"I don't see it as a dark chapter in our history at all," - Charles Krauthammer, yesterday.
"The pictures are shocking and the practices appalling," - Charles Krauthammer, on Abu Ghraib, May 14, 2004.
As we now know, Bush and Cheney authorized torture techniques much worse than what we saw at Abu Ghraib, and as we now know, the techniques revealed at Abu Ghraib were garbled copies of practices already endorsed and authorized by the Bush White House. So what can possibly account for Krauthammer's shock at Abu Ghraib and pride in the torture program? That one was poorly organized and leaked? Or that Krauthammer's friends are now to be held responsible rather than reservists thrown into the deep end of the Rumsfeld gulag?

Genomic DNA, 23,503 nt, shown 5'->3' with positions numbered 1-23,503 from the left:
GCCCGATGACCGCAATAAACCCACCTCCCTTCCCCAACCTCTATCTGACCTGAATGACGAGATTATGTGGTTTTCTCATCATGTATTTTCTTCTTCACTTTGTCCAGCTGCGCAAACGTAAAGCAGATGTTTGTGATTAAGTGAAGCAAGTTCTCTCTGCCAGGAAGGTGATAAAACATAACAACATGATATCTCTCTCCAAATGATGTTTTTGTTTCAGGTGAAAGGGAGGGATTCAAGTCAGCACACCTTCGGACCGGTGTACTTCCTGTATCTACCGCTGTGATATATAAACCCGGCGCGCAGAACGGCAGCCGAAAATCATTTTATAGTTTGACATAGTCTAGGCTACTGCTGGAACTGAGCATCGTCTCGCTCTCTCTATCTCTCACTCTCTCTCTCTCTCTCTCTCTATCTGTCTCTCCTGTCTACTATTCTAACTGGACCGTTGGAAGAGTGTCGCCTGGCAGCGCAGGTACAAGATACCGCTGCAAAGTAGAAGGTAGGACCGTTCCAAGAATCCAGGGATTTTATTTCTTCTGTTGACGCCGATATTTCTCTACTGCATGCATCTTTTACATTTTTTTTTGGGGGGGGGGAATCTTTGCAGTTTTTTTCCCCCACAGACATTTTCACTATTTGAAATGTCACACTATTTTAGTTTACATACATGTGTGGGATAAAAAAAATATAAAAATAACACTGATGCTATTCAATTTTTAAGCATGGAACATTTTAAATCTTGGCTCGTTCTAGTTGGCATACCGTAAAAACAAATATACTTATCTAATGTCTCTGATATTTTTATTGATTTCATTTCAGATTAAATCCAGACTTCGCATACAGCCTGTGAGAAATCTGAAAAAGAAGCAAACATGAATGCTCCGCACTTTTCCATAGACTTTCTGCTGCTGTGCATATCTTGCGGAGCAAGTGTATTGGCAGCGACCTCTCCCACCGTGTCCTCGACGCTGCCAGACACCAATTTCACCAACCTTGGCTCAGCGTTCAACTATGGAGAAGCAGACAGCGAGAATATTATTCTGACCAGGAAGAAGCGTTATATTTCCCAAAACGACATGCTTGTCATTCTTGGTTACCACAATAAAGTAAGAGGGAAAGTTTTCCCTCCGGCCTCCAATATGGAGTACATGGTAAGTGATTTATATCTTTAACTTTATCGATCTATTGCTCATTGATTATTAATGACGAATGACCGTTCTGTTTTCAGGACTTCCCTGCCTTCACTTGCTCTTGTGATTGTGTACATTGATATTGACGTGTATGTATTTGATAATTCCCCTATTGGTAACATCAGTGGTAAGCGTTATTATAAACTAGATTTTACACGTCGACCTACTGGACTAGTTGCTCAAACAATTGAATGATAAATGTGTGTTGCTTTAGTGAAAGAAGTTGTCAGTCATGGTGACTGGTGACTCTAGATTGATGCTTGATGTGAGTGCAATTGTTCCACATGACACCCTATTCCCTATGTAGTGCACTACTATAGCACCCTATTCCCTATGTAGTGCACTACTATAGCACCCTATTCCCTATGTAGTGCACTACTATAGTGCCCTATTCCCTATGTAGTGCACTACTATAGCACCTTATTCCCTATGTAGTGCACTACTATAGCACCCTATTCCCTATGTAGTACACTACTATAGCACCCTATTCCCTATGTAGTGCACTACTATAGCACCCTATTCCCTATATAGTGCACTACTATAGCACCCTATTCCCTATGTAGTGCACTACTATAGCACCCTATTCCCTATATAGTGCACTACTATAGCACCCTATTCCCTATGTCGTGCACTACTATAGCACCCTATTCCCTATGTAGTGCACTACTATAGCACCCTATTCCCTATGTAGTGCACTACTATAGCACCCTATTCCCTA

Or put it another way: imagine if an American operative out of uniform were captured by the Iranians tomorrow. Imagine he were put into a coffin for hours with no light and barely enough air to breathe, imagine if he were then removed and smashed against a plywood wall by a towel tied around his neck thirty times, imagine if he were then kept awake for eleven days in a row, then kept in a cell frozen to hypothermia levels, and then waterboarded multiple times, after which he confessed to being a spy trying to sabotage Iran's nuclear program. Would you believe that intelligence? Would Krauthammer? Would you believe both that he wasn't tortured and that the information he gave was reliable? That is what an otherwise intelligent human being is asking us to do not just in one case but in hundreds, in many of which the prisoner actually died under interrogation.